There was once a time when talking about mental health was considered taboo. The difficulties we faced were hidden from the world and certainly not accurately reflected in the characters we watched on our television screens. The mental health experiences of these characters were often sensationalized and/or stigmatized. Leaving most viewers feeling triggered by what they just watched.
Thankfully, with recent TV series such as Netflix’s Never Have I Ever, HBO’s Insecure and NBC’s This Is Us, it appears that things are starting to finally shift. In the past few seasons of television, we have watched as more complex characters are introduced to us. Flawed characters who highlight the internal struggles we sometimes face in real life. Nathan from Insecure or Devi from Never Have I Ever serve as more realistic depictions of characters dropping the “I have it all together” mask. These characters talking about their mental health have allowed a conversation to be had about the importance of mental health in our communities. Seeing scenes of therapists talking to clients, and having breakdowns have allowed us, the viewers, the strength to look within ourselves and make some necessary changes. And yes, while these shows provide us entertainment, they are also providing us a chance to reflect. We look up to these characters. Finally seeing more realistic depictions are breaking the stigma and affecting viewers now more than ever.
When Lindsey, a 30-year-old from New York City, first came across Broad City, she identified with the struggles of Ilana. Ilana’s character openly talked about needing to change her dosage for her prescribed medication. Lindsey felt like she was watching a happier version of who she could be. From that, she decided to reunite with her psychiatrist and adjust her own medication. Lindsey isn’t alone. More viewers are sharing how TV has inspired them to get help. Molly’s character on Insecure inspired Geraldine, 26, to get back into therapy. She saw herself in Molly and wanted to become the best possible version of herself. Shows like This Is Us, Grey’s Anatomy, BoJack Horseman and Sex Education are creating space for others to feel seen and ask for help. We’re not the only ones noticing the shift either.
These characters talking about their mental health have allowed a conversation to be had about the importance of mental health in our communities.
Tim Rogers, MA, a licensed marriage and family therapist with Rogers Family Therapy, has noticed a connection between his clients and the portrayal of mental health on their screens too. He tells StyleCaster, “From television shows like The Sopranos, In Treatment and films like A Star Is Born and back to the small screen with 13 Reasons Why, my clients are incredibly savvy, when it comes to seeing a personal link between how mental illness is portrayed in the media and what they themselves experience in their personal lives on a day to day or even an hour to hour basis. I do think the positive portrayal of mental health like in these series helped my clients as well.”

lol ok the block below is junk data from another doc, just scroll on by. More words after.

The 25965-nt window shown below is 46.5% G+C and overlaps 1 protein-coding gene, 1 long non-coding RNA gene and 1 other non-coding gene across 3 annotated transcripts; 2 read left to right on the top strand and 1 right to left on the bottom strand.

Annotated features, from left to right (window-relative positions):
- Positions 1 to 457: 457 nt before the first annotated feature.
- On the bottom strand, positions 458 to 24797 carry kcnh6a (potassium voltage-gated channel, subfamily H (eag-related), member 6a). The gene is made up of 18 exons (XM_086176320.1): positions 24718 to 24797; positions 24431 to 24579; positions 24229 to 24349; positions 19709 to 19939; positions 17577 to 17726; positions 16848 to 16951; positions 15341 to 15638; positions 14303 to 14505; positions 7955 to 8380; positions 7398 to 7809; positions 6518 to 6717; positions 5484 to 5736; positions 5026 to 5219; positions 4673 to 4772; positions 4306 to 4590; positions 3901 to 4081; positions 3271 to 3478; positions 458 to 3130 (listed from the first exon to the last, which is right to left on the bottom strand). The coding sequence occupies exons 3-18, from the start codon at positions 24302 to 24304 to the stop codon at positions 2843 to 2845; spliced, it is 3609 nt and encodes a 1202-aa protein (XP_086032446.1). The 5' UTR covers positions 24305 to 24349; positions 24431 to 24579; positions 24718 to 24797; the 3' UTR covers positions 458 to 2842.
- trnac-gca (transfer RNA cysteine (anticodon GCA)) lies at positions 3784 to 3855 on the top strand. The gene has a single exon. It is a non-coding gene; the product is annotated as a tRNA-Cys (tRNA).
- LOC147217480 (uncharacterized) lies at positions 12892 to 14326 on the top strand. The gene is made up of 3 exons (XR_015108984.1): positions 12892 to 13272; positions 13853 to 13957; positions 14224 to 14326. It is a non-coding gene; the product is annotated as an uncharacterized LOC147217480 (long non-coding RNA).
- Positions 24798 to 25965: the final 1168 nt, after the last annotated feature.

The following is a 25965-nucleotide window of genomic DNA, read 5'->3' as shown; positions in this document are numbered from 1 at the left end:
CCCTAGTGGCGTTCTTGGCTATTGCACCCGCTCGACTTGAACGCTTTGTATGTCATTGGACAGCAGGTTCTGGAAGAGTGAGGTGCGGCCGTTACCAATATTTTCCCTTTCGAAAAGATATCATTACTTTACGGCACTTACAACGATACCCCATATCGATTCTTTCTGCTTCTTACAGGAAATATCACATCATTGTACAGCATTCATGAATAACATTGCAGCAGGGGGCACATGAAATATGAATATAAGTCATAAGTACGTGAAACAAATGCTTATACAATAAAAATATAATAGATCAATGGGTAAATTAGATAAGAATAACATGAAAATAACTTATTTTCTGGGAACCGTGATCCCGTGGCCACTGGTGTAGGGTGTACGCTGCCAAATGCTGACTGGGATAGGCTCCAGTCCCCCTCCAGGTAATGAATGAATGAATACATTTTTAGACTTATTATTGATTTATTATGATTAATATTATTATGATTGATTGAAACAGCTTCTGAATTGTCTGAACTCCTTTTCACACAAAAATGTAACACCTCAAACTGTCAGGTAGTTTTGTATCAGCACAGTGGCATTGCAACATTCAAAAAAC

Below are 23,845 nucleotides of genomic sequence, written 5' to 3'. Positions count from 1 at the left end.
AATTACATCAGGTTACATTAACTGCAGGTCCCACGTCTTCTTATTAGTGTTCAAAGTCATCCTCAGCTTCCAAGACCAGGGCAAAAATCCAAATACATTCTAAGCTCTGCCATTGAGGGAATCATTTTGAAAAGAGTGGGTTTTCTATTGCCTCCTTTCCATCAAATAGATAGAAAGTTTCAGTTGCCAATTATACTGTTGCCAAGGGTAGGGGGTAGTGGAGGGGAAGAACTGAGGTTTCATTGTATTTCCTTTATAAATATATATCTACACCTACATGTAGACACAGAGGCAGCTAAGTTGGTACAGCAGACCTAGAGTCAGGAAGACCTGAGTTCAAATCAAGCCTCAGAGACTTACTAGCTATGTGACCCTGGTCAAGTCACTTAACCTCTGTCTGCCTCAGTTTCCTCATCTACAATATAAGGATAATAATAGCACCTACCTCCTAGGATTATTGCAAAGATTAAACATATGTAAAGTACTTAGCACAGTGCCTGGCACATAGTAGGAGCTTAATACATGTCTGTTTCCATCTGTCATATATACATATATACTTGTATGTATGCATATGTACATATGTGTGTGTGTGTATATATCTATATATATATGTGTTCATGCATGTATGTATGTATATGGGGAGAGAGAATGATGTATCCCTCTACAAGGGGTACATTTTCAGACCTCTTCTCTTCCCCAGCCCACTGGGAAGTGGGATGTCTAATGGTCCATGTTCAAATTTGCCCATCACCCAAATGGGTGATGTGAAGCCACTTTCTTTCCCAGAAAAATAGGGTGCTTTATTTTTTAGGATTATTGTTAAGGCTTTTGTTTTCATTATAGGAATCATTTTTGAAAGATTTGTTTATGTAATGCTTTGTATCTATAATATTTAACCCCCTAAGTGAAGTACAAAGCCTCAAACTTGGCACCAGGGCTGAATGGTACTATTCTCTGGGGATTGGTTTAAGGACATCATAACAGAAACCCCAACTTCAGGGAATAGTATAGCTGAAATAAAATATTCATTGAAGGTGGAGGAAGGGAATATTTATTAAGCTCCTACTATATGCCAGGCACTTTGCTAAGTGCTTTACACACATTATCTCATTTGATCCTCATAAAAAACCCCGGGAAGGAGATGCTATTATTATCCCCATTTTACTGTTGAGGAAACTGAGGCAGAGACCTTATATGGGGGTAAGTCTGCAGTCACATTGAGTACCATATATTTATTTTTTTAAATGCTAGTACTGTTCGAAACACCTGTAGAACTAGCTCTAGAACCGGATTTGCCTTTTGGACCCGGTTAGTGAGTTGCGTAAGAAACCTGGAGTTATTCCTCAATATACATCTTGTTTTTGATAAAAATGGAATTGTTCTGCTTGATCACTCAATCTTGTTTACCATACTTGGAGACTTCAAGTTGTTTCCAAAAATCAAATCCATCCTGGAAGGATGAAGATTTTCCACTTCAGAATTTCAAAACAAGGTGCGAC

However, for every positive portrayal put out in our world, there are still a number of alarmingly harmful ones. Tim continues, “If anything, I am seeing a major trend in the increase of how important it is for both clients I see and colleagues to say something about how TV shows and films can perpetuate harmful stereotypes and feed stigmas which can actually contribute (not be the source of) significantly to people getting the help they really need!“ While we praise the positive portrayals, we should also have more conversations around the effects of the negative portrayals as well.
Finally seeing more realistic depictions are breaking the stigma and affecting viewers now more than ever.
For example, M. Night Shyamalan’s Split, a horror film about a man with 24 different personalities who kidnaps and murders teenagers, is widely criticized and petitioned for its depiction of Dissociative Identity Disorder, a mental disorder where an individual can have two or more distinct identities. Many feel the depiction is a harmful misrepresentation of what having the disorder is actually like. Netflix’s 13 Reasons Why, a series about a high school student who leaves behind a box of cassette tapes after committing suicide, has also come under fire numerous times for the depiction of suicide, mental health, and more. These portrayals are just as impactful, if not more, than the limited positive ones we have seen.
Whether positive or negative, the showcase of mental health in television and film is slowly increasing. However, quite frankly, there’s still not enough of them. According to a 2019 report from the University of Southern California, 1.7 percent of 4,598 characters in film and 7 percent of 1,220 characters in TV experience a mental health condition. Of these characters, eight highlight the experiences of the LGBTQ+ community, and no characters of the LGBTQ+ community were highlighted in film. Not one. The depiction of mental health, particularly for underrepresented communities are virtually missing from our television series and films. Hence why, the limited portrayals we do get are so vastly important.
Though it may be slow, progress is still being made. My hope is that as move into a new season of television shows and films, creators are including more of these storylines. Almost 19 percent of the U.S. population experience mental health conditions, according to the USC Annenberg Inclusion Initiative. I believe that number would be significantly higher if more communities of color were surveyed. If we saw more depictions of mental health, we could change the stigma around it and change more lives. We could help people feel less alone and more seen. Hollywood, there’s no better time than now to do better.